Another feature in our work, of which this volume will afford a specimen, is to be found in the reprint and consequent preservation of the rare and valuable old documents, tracts, &c., which furnish part of the material for our history. We know very

well that such documents generally have but little interest save for the historical antiquarian; but we are writing more especially for North Carolinians; and we cannot but believe that for them, such

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early and authentic memorials of their country will possess an interest, independent of all antiquarian taste or study. To the extent of our humble abilities, we shall endeavor to enliven the dullness and relieve the quaintness of these worthy old chroniclers by such notes and remarks as may serve to link pleasantly together the past with the present. And if in this we fail, as we fear we sometimes shall, still an important end will be answered. The soul of history is Truth: the reader will have in the reprint of these old publications, all the means extant of eviscerating the truth for himself; while the writer voluntarily shuts out the possibility of his substituting invention for the sober realities of history: in his narrative of facts he must conform to the early testimony which he has placed in the hands of the reader; his deductions, suggestions, reflections, &c., are his own, and will pass for what they are worth with the intelligent, without the risk of being confounded with the facts of early records. But, of course, this use of earlier documents will be constantly diminishing as we travel upward in the story, through period after period, because of the diminished necessity of reprinting that which, beside being generally known, is easily accessible in other forms. One exception to this, however, will exist in the case of important and hitherto unpublished manuscripts.-An appendix of documents with notes is not an uncommon suffix to a volume of history; we merely make of them a prefix.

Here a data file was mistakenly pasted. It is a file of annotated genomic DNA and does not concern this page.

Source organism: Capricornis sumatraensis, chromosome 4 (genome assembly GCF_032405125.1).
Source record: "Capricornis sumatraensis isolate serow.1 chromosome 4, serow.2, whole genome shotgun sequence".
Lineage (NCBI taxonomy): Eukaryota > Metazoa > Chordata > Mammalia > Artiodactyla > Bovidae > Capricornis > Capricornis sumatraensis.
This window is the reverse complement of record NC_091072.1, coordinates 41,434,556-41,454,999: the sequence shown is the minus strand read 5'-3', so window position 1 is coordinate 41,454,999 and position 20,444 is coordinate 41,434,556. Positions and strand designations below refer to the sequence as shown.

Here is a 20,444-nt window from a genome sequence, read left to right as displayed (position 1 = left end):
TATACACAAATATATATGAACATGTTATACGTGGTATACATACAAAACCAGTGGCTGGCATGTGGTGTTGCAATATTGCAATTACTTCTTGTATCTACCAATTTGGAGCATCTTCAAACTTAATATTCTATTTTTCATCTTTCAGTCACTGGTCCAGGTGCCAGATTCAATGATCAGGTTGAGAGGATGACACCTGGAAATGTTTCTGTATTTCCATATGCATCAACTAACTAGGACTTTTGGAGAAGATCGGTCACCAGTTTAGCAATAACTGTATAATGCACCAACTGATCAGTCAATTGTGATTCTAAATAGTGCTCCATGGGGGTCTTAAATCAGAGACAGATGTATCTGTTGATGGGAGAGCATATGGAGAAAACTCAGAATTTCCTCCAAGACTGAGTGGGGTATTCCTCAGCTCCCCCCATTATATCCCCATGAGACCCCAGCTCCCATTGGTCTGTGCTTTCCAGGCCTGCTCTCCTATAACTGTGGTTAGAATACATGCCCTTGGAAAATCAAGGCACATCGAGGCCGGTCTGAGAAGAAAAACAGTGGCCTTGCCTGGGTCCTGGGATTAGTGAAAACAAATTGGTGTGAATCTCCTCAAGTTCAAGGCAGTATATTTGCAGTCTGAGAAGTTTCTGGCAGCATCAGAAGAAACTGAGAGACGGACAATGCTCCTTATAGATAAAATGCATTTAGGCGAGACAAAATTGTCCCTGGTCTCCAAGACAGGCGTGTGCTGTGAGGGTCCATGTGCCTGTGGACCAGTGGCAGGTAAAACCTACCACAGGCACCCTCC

With this brief outline of the chief features of our work, it only remains to be added that we shall issue the volumes successively, as fast as they can be properly prepared; and, soliciting from all our countrymen such aid as they can render in furnishing us with family papers, local traditions, old documents, or otherwise, we can say no more than that, embarking in our undertaking as a labor of love, our first effort shall be to tell the simple truth; and our highest ambition, so to tell it that North Carolinians will not be ashamed of the narrative.











[This grant was made in 1584, and constitutes the first step in the work

of English colonization in America, Our reprint is from the copy preserved by Hakluyt, and published on page 243 of the third volume of his “ Voyages” in the edition of 1600. It may also be found in Hazard's State Papers, vol. 1, page 33. In this as in all the early documents we reprint, we have accommodated the orthography to the usage of our own times.]

ELIZABETH, by the Grace of God of England, France, and Ireland, Queen, defender of the faith, &c. To all people to whom these presents shall come, greeting. Know ye that of our special grace, certain science, and mere motion, we have given and granted, and by these presents for us, our heirs and successors, we give and grant to our trusty and well-beloved servant, WALTER